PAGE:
San Francisco Bay Area kiteboarding lessons, learning and support.
I took my new directional out for the first time last week, and man did I feel like a total spaz. I had visions of learning to ride strapless, yeah right. You quickly encounter reality-no board handle, like on a twin tip, but u quickly learn to overcome that.
Then there is the whole turning thing. I can jibe on my twin tip, but jibing and switching stance on a directional is a whole other skill set. I think the trick may be in taking the kite up to neutral after the turn, and then making the switch. Any good video footage of this massively important transition technique available online?
At one point I just chucked transitioning and rid toe-side one way and heel side the other way.
The other thing about directionals being a light wind alternative seems hard to believe, as the skegs on these boards are so big that they negate any benefit from the increased flotation. I find that I need a minimum of 18mph with a 13 meter bow kite to get going. The upwind is much better than on my twintip, which is probably due to the larger fins.
I just started last week too - and made some of the same "rude" discoveries - and some pleasant ones. http://www.bayareakiteboarding.com/index.php?option=com_wrapper&view=wrapper&Itemid=68
There are also some old threads about jibing. I'm obviously in no position to give advice, but I think you're in the right church, kite position is critical, you need a little lift to fool around with the weight on the board.
Also, the advice of riding strapless the board to dial self and straps in worked for me.
I have a race board, it does make a huge difference in light wind.
Let's compare notes after a few more sessions.
i have things that helped me
take the straps off, they are targets you have to hit and
that makes you look down ...
also i like to switch my feet on an Up stroke.. kite going low to high
if you put the kite at 12 o'clock,its a real balancing act and harder to do
try not to reach when you switch but run a little off wind as you switch..
then get back to us, on if any of that helped?
I just started to gybe on a directional this year. One trick that helped was learning to ride with both feet together going slightly upwind. Once you get that down you could move around the board all you want. Now I cut really hard upwind and when the lines are tight I jump forward and turn the board the other direction. You loose no ground during the gybe. Then there is the toe side gybe, but I find it harder to move my feet after I gybe...
Good points dewey
i should also say i switch after the turn.. from toe side
Ive seen L.M.G. switch before the turn, witch is harder for me
but if you can doit you can sit and Rip a nice fast line..
you can also switch in the turn,
when to switch your feet.up to the rider
so ya play with all 3,
before, during, and after the turn
I have super limited experience on a directional. but last year I borrowed a surfboard and was having a blast in light winds as it was something new. the thing i tried to do when jibing was to stand in the middle of the board and jump up real quick to tun around before making the turn. I never got it down smooth but I think of I had a little more time I could swing that. Ultimately i eneded up putting a hole in the front of the surfboard with my elbow after a fin grabbed some of that summer weed out here.
A few points-
1. I think it's easier to gybe with some speed in the board, keeps it more stable.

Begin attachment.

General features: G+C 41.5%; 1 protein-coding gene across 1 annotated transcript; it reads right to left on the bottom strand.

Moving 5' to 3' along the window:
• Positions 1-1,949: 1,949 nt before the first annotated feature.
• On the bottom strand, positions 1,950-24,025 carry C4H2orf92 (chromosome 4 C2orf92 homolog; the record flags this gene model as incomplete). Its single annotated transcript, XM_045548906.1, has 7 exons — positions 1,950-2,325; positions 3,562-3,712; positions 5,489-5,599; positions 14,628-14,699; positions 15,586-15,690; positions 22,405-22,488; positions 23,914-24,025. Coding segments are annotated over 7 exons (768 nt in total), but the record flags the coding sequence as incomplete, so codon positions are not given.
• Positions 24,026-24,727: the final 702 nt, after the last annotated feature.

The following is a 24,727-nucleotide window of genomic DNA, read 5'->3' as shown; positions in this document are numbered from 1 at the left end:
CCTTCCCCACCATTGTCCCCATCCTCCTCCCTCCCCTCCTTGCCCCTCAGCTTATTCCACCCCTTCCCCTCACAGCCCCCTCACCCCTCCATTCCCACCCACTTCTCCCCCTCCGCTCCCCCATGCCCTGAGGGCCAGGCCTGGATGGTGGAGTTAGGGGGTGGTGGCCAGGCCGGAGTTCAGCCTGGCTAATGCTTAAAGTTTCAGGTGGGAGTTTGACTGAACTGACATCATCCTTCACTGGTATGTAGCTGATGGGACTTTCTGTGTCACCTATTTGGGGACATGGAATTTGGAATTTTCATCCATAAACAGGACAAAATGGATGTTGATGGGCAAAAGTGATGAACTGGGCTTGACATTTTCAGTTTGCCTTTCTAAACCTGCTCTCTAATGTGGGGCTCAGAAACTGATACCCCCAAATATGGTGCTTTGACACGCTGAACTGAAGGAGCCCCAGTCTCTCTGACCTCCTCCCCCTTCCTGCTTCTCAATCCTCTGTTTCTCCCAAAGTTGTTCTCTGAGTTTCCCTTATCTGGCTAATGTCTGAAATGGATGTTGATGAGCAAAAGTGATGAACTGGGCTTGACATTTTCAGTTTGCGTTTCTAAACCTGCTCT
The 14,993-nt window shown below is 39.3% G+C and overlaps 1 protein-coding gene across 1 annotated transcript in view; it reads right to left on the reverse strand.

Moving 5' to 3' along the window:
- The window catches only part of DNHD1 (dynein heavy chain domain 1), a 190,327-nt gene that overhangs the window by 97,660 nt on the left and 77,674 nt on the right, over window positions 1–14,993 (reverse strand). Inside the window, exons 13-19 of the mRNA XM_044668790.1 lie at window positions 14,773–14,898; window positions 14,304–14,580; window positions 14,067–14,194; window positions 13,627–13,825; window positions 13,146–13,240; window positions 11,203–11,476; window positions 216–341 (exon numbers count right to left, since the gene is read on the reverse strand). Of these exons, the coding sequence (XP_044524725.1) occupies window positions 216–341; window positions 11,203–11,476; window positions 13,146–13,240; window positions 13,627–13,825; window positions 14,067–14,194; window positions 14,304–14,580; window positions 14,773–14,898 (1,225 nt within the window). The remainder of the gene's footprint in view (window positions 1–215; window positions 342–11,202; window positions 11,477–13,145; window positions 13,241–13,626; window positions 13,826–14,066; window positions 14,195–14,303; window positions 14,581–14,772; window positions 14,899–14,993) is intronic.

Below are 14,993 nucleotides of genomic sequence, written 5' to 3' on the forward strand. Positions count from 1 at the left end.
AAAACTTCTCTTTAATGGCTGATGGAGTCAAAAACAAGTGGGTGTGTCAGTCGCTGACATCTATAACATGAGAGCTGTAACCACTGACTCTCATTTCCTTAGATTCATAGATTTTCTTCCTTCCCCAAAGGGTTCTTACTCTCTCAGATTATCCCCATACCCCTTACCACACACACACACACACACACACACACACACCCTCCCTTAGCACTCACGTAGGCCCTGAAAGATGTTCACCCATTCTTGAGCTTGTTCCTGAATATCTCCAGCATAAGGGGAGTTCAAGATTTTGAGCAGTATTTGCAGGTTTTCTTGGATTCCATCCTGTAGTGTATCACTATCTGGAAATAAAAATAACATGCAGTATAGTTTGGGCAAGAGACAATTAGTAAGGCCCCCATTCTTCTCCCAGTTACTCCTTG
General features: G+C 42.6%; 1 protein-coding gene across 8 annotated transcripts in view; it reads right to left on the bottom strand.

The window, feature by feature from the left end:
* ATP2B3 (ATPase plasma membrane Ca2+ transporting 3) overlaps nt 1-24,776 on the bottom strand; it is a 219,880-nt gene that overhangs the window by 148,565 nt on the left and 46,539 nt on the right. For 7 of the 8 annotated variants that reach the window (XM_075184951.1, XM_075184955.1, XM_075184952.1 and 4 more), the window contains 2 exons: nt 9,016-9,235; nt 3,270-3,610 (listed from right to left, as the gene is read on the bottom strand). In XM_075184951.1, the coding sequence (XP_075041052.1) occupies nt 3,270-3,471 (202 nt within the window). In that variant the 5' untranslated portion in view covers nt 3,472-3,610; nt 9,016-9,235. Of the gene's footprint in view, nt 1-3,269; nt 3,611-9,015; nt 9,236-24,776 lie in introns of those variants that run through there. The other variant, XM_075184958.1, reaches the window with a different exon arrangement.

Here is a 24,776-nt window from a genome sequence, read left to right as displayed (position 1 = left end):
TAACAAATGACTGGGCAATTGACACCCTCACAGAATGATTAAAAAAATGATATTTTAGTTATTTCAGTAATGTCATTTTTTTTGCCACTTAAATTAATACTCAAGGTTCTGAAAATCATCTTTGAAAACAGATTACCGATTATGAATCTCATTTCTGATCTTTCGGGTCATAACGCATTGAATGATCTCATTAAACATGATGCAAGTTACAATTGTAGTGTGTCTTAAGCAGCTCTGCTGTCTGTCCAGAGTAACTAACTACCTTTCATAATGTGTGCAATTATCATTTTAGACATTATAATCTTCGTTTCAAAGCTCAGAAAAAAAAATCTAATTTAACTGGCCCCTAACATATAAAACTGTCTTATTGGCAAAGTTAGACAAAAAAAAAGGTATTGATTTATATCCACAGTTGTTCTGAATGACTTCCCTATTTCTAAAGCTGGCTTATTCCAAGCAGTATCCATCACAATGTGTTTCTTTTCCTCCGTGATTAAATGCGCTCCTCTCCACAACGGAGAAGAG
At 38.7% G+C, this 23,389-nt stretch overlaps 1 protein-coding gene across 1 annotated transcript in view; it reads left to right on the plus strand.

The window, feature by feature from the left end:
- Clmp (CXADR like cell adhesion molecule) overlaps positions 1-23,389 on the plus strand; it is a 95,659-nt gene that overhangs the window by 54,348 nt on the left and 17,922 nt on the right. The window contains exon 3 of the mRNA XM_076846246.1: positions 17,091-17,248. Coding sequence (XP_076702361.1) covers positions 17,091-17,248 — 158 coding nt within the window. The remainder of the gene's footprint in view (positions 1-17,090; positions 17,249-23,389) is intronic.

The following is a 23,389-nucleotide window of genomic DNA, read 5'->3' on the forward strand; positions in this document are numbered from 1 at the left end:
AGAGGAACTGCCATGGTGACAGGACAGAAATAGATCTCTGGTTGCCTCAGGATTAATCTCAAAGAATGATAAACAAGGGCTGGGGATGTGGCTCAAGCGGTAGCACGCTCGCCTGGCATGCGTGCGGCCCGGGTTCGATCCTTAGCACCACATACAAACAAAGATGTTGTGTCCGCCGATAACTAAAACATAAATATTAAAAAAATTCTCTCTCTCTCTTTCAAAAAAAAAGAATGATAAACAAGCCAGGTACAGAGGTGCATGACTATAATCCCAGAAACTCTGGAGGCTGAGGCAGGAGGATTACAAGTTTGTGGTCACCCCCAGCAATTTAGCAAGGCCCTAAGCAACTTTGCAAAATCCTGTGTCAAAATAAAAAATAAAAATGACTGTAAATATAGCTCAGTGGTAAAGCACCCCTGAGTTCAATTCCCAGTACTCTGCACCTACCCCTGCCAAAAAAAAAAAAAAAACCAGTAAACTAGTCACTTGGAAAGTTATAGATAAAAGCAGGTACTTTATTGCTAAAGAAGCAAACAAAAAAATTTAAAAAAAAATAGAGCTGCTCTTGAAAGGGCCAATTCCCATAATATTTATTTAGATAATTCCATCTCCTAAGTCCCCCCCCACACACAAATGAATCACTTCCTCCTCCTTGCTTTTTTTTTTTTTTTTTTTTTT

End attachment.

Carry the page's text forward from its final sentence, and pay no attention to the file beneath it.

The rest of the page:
2. Many people, myself included, usually gybe on only one tack, for me it's starboard. What I mean is that I make a toeside turn from port to starboard and then gybe. Then, on the same reach, I gybe back to toeside before making a heelside turn to port. When racing these turns are a pivot to avoid loosing ground, and when freeriding more of a carve.
3. Practice, practice, practice!
Last edited by eag on Thu May 28, 2009 9:12 am, edited 1 time in total.
i can hit maybe 90% of my gybes, but there are people out there that are far far far better than me....but, with that said, my big tip is:
gybing shouldn't be a "real quick and fast" move. every step on the board should be deliberate and you should have ample time. In other words, to do a gybe, you probably take around 4 steps on the board and you should be able to wait a solid second between each step.
the steps I learned were:
1. carve downwind and place your back foot on the opposite side of the board such that your feet are pigeon toed.
2. take your front foot out of the strap and place it in front of hte back strap
3. place your new front foot in the new front strap
4. place you new back foot in the back strap.
#1 was really crucial for me. someone told me that trick and it really helped. in placing your foot there, it automatically starts the board carving too. gybing strapless is much easier, and doing it on a bigger board helps too. smaller boards with less volume means that you need to be doing it with more speed.
Liquid Force Kites/Boards
This is where I am, after 3 (pretty wet) sessions, and having taken the back strap off:
1. heel-to-toeside transition
2. carve downwind with moderate speed and kite high-ish
3. back foot (old) next to front foot pad, toe-to-toe; this part feels the most ridiculous, as I need to ride a little like that to get everything stable
4. move out front foot (old), place on back pad; this is the step where I generally fall off the board
5. sneak the (new) front foot in the strap
Now, the few % times I actually pull this off - not fall/sink in step 4 - I feel it's because I get into a fairly stable plane in step 3. I'm not sure this is not developing a mistake (wrong way to do this), b/c I can't imagine doing the riding pigeon-toed on front of the board in, say, Crissy chop/gust.
Oh, and it goes without saying I can only do this on one side only (riding heelside starboard post jibe).
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